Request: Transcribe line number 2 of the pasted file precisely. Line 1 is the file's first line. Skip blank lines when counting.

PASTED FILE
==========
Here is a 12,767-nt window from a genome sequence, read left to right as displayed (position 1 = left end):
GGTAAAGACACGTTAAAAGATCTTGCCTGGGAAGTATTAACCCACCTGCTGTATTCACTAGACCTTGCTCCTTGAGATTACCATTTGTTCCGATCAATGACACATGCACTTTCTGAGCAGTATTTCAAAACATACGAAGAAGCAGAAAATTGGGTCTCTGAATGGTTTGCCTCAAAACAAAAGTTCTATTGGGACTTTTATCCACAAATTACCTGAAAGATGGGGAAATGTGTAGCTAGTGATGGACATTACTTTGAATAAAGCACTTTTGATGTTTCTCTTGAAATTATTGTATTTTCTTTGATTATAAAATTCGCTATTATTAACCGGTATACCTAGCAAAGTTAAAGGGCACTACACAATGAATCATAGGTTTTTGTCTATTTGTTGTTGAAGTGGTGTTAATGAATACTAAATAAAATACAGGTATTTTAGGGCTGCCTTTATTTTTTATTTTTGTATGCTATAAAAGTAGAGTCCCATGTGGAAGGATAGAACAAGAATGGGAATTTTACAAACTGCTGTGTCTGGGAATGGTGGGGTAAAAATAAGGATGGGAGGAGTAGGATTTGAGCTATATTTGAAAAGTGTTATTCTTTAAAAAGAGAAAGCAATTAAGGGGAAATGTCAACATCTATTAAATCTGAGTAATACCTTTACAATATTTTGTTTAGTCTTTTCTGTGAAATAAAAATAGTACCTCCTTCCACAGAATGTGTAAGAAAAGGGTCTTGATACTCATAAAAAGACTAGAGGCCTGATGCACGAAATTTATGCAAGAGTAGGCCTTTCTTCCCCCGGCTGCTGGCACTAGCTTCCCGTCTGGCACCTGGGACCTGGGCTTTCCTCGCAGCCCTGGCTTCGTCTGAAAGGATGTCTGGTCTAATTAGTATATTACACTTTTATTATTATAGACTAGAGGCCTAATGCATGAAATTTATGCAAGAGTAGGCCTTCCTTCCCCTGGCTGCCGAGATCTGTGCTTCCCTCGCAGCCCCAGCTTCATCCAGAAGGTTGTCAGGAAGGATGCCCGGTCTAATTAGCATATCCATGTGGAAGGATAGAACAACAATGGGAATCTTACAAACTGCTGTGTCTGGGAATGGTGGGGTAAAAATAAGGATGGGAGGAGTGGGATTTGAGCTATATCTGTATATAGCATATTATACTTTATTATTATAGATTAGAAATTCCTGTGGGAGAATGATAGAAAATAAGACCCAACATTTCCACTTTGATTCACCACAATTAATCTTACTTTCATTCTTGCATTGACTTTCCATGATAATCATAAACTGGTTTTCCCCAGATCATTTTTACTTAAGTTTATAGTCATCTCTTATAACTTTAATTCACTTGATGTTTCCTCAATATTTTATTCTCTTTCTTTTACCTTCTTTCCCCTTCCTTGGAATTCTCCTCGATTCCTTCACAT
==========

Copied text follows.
GGTAAAGACACGTTAAAAGATCTTGCCTGGGAAGTATTAACCCACCTGCTGTATTCACTAGACCTTGCTCCTTGAGATTACCATTTGTTCCGATCAATGACACATGCACTTTCTGAGCAGTATTTCAAAACATACGAAGAAGCAGAAAATTGGGTCTCTGAATGGTTTGCCTCAAAACAAAAGTTCTATTGGGACTTTTATCCACAAATTACCTGAAAGATGGGGAAATGTGTAGCTAGTGATGGACATTACTTTGAATAAAGCACTTTTGATGTTTCTCTTGAAATTATTGTATTTTCTTTGATTATAAAATTCGCTATTATTAACCGGTATACCTAGCAAAGTTAAAGGGCACTACACAATGAATCATAGGTTTTTGTCTATTTGTTGTTGAAGTGGTGTTAATGAATACTAAATAAAATACAGGTATTTTAGGGCTGCCTTTATTTTTTATTTTTGTATGCTATAAAAGTAGAGTCCCATGTGGAAGGATAGAACAAGAATGGGAATTTTACAAACTGCTGTGTCTGGGAATGGTGGGGTAAAAATAAGGATGGGAGGAGTAGGATTTGAGCTATATTTGAAAAGTGTTATTCTTTAAAAAGAGAAAGCAATTAAGGGGAAATGTCAACATCTATTAAATCTGAGTAATACCTTTACAATATTTTGTTTAGTCTTTTCTGTGAAATAAAAATAGTACCTCCTTCCACAGAATGTGTAAGAAAAGGGTCTTGATACTCATAAAAAGACTAGAGGCCTGATGCACGAAATTTATGCAAGAGTAGGCCTTTCTTCCCCCGGCTGCTGGCACTAGCTTCCCGTCTGGCACCTGGGACCTGGGCTTTCCTCGCAGCCCTGGCTTCGTCTGAAAGGATGTCTGGTCTAATTAGTATATTACACTTTTATTATTATAGACTAGAGGCCTAATGCATGAAATTTATGCAAGAGTAGGCCTTCCTTCCCCTGGCTGCCGAGATCTGTGCTTCCCTCGCAGCCCCAGCTTCATCCAGAAGGTTGTCAGGAAGGATGCCCGGTCTAATTAGCATATCCATGTGGAAGGATAGAACAACAATGGGAATCTTACAAACTGCTGTGTCTGGGAATGGTGGGGTAAAAATAAGGATGGGAGGAGTGGGATTTGAGCTATATCTGTATATAGCATATTATACTTTATTATTATAGATTAGAAATTCCTGTGGGAGAATGATAGAAAATAAGACCCAACATTTCCACTTTGATTCACCACAATTAATCTTACTTTCATTCTTGCATTGACTTTCCATGATAATCATAAACTGGTTTTCCCCAGATCATTTTTACTTAAGTTTATAGTCATCTCTTATAACTTTAATTCACTTGATGTTTCCTCAATATTTTATTCTCTTTCTTTTACCTTCTTTCCCCTTCCTTGGAATTCTCCTCGATTCCTTCACAT